Connect with us

Emails & Opinions

How ‘help’ for craft brewers could hurt scholarship students

What’s the real cost to Florida’s kids?

Once again, legislation is moving in the Legislature as a “feel good” measure that will favor a few craft brewers looking for more opportunities to bring in revenue.

It seems, however, members have failed to consider the unintended consequences.

Florida’s beer distributors bring America’s favorite brands and emerging new craft beers to consumers. For many of the emerging craft brews, the distributors have the ability to exponentially increase consumer access to their product. The distributors market the brands, ensure a level of quality and promote safe consumption.

Here’s what you didn’t know about Florida’s distributors: They help expand educational opportunities for Florida students who have limited financial resources.

Florida’s beer distributors contributed $153 million last year to Florida’s Tax Credit Scholarship Program, accounting for more than 22% of the scholarships awarded through this program.

In an effort to choose Florida’s craft brewers as winners in the marketplace, lawmakers may designate the Florida Tax Credit Scholarship program as a loser this session, robbing the program of nearly one-quarter of its funds.

“Not only do we open markets for long-time favorites and craft beers alike, but we advertise their products, guarantee quality and promote safe consumption,” said Justin Hollis, executive director of the Beer Industry of Florida.

“Furthermore, we’re investing in Florida’s next generation. Florida’s beer distributors contributed more $153 million last year to Florida’s Tax Credit Scholarship program, which provided more than 22,000 scholarships for students in Florida.”

In fact, contributions from Florida’s beer distributors last year to the Florida Tax Credit Scholarship Program funded precisely 22,788 scholarships for Florida students. These scholarships, which range from $6,343 to $6,920 per student, enable kids to achieve greater academic excellence by providing for tuition at private schools.

Two-thirds of scholarship students are black or Hispanic. Their average annual family income is $25,755. A decade’s worth of standardized test scores shows they were typically the lowest-performing students in their prior public schools.

But now on scholarship in schools of their parents’ choosing, they are making solid progress. According to a study released in February by the Urban Institute, Florida Tax Credit Scholarship students are up to 43 percent more likely to attend four-year colleges than their peers in public schools, and up to 20 percent more likely to earn bachelor’s degrees. Students who use the scholarship four or more years are up to 45 percent more likely to earn bachelor’s degrees.

“The Florida Tax Credit Scholarship is giving lower-income parents the power to positively change the trajectory of their children’s lives, and it has helped put tens of thousands of students on the path to college and success beyond,” said Jillian Metz, vice president for development at Step Up For Students. “This would not happen at this scale without the incredibly generous and sustained contributions from Florida’s beer distributors.”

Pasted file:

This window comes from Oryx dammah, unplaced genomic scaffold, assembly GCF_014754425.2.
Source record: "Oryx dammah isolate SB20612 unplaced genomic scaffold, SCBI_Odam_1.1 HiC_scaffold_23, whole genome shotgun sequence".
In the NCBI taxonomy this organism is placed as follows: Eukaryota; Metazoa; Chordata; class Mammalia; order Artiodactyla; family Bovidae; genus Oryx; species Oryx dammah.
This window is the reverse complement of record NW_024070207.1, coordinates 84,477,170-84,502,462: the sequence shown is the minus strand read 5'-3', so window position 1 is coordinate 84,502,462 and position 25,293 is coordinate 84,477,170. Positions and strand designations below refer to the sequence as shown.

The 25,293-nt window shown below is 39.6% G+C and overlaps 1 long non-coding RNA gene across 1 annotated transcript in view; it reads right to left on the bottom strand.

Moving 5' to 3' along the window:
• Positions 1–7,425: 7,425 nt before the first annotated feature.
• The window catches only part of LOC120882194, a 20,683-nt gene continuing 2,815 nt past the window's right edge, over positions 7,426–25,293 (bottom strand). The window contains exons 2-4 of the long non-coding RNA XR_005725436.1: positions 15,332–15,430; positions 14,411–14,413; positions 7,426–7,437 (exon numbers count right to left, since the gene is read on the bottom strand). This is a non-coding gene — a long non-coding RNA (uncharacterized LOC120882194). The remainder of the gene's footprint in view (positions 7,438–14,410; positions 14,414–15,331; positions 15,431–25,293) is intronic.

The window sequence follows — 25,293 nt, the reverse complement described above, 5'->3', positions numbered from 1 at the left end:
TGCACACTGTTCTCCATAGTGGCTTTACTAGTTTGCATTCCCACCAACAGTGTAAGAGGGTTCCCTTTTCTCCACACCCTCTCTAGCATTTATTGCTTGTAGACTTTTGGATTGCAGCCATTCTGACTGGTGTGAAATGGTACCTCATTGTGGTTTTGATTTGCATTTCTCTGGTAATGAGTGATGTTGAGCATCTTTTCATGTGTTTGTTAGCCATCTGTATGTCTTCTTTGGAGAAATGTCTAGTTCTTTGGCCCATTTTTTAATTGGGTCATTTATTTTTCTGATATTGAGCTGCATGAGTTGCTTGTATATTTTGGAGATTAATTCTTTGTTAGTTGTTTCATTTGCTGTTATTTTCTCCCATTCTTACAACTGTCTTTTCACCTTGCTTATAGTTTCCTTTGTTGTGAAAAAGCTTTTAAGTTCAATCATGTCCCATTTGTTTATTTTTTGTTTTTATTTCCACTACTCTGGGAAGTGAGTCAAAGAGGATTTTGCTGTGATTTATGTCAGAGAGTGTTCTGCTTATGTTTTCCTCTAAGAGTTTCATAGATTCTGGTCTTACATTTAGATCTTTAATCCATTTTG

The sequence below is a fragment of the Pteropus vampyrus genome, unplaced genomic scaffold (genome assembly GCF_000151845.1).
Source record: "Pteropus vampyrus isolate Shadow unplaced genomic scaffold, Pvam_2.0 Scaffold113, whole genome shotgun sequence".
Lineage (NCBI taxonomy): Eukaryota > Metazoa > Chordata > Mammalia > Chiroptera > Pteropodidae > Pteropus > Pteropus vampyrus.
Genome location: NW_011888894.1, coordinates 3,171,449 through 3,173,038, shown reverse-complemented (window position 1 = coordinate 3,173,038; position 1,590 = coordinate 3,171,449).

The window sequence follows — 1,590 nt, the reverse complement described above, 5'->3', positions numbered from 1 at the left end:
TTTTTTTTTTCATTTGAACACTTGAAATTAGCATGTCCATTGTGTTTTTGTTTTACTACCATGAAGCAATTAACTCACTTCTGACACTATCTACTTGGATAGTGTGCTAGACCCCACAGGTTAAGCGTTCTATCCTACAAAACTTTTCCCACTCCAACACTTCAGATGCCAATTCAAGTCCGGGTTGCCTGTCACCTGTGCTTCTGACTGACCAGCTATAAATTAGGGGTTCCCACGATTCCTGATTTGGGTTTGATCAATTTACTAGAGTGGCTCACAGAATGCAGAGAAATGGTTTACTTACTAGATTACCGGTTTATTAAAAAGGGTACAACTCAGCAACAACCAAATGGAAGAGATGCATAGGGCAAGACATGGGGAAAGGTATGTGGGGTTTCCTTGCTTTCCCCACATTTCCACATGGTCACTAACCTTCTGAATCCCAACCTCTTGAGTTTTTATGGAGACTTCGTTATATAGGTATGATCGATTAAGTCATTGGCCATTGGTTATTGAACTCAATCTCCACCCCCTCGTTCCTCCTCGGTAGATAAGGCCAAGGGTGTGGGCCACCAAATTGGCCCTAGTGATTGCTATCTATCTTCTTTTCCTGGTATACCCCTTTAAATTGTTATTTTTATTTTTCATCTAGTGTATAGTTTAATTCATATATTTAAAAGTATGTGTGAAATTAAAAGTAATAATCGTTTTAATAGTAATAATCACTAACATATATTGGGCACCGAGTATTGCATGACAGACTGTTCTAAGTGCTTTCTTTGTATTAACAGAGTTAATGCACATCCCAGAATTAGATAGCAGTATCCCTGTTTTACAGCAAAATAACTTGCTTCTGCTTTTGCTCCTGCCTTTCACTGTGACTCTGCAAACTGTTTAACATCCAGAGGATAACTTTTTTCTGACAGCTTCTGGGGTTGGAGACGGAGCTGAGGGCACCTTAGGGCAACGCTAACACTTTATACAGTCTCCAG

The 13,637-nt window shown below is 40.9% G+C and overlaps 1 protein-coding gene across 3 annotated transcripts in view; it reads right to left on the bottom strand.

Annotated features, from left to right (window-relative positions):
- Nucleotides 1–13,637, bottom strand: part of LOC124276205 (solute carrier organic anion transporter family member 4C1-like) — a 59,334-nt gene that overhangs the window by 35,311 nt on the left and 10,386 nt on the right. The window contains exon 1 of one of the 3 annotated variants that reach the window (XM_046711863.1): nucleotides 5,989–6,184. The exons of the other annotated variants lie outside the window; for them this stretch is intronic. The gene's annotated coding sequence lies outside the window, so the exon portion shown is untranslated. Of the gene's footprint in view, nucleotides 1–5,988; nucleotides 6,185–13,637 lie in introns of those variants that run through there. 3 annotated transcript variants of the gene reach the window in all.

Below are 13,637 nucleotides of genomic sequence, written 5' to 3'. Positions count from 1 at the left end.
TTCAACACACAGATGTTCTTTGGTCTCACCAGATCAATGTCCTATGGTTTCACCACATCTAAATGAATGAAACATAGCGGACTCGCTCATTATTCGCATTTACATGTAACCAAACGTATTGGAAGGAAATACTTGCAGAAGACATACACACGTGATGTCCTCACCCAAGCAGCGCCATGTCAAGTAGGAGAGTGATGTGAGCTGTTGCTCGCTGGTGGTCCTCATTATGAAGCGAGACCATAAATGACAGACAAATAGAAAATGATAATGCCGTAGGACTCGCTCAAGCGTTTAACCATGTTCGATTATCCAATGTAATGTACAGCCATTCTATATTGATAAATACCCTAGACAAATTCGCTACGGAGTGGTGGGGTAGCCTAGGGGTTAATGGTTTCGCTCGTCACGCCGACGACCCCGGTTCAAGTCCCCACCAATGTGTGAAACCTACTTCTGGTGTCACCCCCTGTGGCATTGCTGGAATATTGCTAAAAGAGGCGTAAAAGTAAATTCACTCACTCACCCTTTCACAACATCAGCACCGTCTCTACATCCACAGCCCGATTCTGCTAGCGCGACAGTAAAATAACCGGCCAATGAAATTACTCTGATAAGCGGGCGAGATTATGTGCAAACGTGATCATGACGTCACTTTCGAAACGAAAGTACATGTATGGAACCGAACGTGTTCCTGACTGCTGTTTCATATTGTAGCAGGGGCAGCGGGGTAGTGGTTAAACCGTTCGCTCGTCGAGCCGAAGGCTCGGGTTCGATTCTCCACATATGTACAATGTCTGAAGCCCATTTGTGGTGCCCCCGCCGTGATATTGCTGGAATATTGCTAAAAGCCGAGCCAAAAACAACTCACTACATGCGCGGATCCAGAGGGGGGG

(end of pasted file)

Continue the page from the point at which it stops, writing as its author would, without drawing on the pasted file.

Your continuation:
The program has also been highlighted by Gov. Ron DeSantis, and he is hoping to expand on its success with a new scholarship fund this year. It’s praised by advocates for school choice because it gives more economically disadvantaged families more options and opportunities to find the school that is the best fit for their children.

Take Ashley Elliot, one of countless scholarship students whose lives have changed for the better.

Ashley was born drug-addicted to a single mom, struggled in high school and says she was destined to become a dropout. But the scholarship allowed her to attend a private school in Lakeland – Victory Christian Academy – where she received the help she needed to focus, gain traction and blossom academically. Now she’s in college, studying to be a teacher.

The program already has a long waiting list as it is unable to meet the demand from students. More than 80,000 students have applied for scholarships to cover the upcoming school year.

But with legislation creating great uncertainty in the industry, it will certainly impact the distributors’ ability to support this critical program.

Written By

Peter Schorsch is the President of Extensive Enterprises and is the publisher of some of Florida’s most influential new media websites, including Florida Politics and Orlando Rising and Sunburn, the morning read of what’s hot in Florida politics. Schorsch is also publisher of INFLUENCE Magazine. For several years, Peter's blog was ranked by the Washington Post as the best state-based blog in Florida. In addition to his publishing efforts, Peter is a political consultant to several of the state’s largest governmental affairs and public relations firms. Peter lives in St. Petersburg with his wife, Michelle, and their daughter, Ella.

Sign up for Sunburn

Receive our team's agenda-setting morning read of what's hot in Florida politics. Delivered straight to your inbox Monday through Friday.

Florida Politics is a statewide, new media platform covering campaigns, elections, government, policy, and lobbying in Florida. This platform and all of its content are owned by Extensive Enterprises Media.

Publisher: Peter Schorsch

Contributors & reporters: Phil Ammann, Jim Rosica, A.G. Gancarski, Joe Henderson, Janelle Irwin, Dan McAuliffe, Jacob Ogles, Scott Powers, Bob Sparks, Andrew Wilson.
Email: Peter@FloridaPolitics.com
Phone: (727) 642-3162
Address: 204 37th Avenue North #182
St. Petersburg, Florida 33704

Connect
Sign up for Sunburn

Receive our team's agenda-setting morning read of what's hot in Florida politics. Delivered straight to your inbox Monday through Friday.